Tag: 夜上海论坛TJ ‘No abuse charges’ for Haiti’s Baby Doc Duvalier
Share NewsRegional ‘No abuse charges’ for Haiti’s Baby Doc Duvalier by: – January 31, 2012 Share Sharing is caring! Tweet 79 Views no discussions Share Human rights groups accuse Jean-Claude Duvalier of crimes against humanity Haiti’s former leader Jean-Claude “Baby Doc” Duvalier should face trial on corruption charges but not for human rights abuses, a Haitian judge has said.The magistrate indicated that torture and murder committed during Mr Duvalier’s 1971-86 rule fell outside Haiti’s statute of limitations. Human rights groups have condemned the decision and say they will appeal. Mr Duvalier, 60, returned to Haiti a year ago after 25 years in exile. He has denied allegations that he was responsible for the torture and murder of thousands of people and embezzled hundreds of millions of dollars from the impoverished nation. His lawyers have called for all charges against him to be dismissed. Magistrate Carves Jean revealed his recommendation as he submitted it to the court in the capital Port-au-Prince. He said the statute of limitations had run out on charges of human rights abuses but not for the alleged misappropriation of public funds, but gave no further explanation. International lawHaitian and international human rights groups have rejected this interpretation and promised to appeal, arguing that the judge had wrongly ignored testimony detailing torture and murder. “Those who were tortured under Duvalier, those whose families were killed or simply disappeared, deserve better than this,” Reed Brody of Human Rights Watch told the Associated Press. Other activists said Haiti had an obligation under international law to put Mr Duvalier on trial.UN officials have previously argued that the statute of limitations cannot apply to crimes against humanity. The final decision on what charges – if any – the former leader will face will be taken by Haiti’s attorney-general. Correspondents say Haiti has a weak judicial system with little experience of prosecuting major crimes. Jean-Claude Duvalier was just 19 when he inherited the title of president-for-life from his father, Francois “Papa Doc” Duvalier, who had ruled Haiti since 1957.Like his father, he relied on a brutal militia known as the Tontons Macoutes to control the country. In 1986 he was forced from power by a popular uprising and US diplomatic pressure, and went into exile in France. His surprise return to Haiti in January 2011 after 25 years in exile shocked many Haitians. In February the Swiss authorities froze millions of dollars in bank accounts thought to belong to Mr Duvalier, and said they would try to divert them to earthquake relief. BBC News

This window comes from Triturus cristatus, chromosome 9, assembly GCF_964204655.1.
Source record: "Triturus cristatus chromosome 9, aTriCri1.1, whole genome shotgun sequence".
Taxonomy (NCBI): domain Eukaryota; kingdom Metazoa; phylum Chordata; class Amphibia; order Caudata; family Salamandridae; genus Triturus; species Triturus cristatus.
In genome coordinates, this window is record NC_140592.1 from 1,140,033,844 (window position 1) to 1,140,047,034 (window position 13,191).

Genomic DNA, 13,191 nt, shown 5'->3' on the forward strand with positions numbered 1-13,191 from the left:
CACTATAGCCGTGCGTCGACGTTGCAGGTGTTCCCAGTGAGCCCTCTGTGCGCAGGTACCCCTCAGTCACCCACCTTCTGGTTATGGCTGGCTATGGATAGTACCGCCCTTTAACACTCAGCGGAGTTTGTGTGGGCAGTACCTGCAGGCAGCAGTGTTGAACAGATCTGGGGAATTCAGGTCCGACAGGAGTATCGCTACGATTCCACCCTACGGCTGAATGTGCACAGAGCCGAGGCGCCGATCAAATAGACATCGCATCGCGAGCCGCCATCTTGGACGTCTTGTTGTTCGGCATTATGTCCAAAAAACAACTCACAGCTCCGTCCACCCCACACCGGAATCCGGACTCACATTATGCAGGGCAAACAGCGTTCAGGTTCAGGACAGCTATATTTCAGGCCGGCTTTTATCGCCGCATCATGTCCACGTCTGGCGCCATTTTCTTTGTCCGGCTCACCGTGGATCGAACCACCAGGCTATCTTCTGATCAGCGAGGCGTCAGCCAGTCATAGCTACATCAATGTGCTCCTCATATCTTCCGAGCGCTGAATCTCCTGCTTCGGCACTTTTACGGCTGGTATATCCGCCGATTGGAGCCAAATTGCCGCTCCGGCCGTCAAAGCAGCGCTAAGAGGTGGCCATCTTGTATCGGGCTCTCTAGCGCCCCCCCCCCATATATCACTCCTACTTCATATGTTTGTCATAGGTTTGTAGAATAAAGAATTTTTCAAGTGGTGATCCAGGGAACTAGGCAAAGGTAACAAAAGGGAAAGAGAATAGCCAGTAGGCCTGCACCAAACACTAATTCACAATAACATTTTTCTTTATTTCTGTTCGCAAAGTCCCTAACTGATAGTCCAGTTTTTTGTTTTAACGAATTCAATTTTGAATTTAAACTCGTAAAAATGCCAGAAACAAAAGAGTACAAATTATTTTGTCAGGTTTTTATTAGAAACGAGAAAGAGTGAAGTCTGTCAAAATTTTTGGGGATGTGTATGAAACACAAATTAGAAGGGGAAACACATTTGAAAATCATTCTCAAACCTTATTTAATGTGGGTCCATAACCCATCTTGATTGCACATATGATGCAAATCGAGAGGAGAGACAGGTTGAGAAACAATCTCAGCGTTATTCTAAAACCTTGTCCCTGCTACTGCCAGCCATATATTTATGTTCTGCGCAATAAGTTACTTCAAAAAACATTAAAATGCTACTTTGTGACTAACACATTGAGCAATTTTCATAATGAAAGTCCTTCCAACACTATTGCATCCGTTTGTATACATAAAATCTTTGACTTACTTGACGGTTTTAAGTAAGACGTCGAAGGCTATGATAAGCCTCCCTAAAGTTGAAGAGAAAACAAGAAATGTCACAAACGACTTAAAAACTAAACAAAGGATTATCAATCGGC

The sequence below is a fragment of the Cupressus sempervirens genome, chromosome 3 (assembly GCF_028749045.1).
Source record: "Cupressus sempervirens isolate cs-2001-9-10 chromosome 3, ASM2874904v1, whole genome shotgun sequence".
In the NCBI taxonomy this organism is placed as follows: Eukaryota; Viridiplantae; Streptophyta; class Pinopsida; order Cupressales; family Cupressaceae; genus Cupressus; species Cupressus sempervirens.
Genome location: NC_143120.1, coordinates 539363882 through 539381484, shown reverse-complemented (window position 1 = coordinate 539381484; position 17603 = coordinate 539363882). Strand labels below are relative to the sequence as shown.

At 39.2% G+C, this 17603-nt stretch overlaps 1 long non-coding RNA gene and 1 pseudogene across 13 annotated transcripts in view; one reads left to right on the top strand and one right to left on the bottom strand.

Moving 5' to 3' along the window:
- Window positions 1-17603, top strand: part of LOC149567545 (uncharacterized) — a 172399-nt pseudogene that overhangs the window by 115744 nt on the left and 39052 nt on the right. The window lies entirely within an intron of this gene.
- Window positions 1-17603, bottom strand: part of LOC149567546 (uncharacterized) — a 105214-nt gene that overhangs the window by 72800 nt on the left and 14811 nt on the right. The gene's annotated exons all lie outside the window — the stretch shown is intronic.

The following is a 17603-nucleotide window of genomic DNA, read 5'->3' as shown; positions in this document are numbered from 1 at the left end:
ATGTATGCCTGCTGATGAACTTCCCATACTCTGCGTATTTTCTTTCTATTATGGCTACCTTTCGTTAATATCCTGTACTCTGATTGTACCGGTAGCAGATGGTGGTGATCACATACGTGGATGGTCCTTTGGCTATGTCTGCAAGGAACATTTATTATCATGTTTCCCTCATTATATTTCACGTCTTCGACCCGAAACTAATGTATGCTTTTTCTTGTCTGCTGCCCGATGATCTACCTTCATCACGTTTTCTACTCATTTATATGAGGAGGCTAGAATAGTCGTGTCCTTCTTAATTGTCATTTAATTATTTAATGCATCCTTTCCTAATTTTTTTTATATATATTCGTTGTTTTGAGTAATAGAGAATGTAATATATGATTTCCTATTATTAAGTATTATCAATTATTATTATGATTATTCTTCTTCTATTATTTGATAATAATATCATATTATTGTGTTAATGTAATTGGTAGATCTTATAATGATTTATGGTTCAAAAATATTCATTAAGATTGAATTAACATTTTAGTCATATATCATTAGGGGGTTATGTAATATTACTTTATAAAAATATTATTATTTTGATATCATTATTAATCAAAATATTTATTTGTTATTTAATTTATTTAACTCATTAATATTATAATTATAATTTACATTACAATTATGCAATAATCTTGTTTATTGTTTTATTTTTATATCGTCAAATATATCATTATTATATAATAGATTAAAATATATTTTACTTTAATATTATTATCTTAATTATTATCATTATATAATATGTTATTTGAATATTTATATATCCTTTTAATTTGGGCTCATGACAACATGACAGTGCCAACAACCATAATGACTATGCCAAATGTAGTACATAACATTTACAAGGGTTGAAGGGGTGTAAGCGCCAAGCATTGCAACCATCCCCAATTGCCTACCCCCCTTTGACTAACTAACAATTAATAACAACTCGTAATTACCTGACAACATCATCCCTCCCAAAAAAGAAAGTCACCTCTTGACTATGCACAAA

Nearly 12,000 fans packed the Carrier Dome Sunday night to see No. 21 Syracuse (18-9, 9-5 Atlantic Coast) fall just short of upsetting No. 7 Notre Dame (25-3, 13-1). Backed by All-American Brianna Turner, the Fighting Irish outscored SU by 13 points in the second half to edge out the victory. Comments Published on February 20, 2017 at 1:30 am Facebook Twitter Google+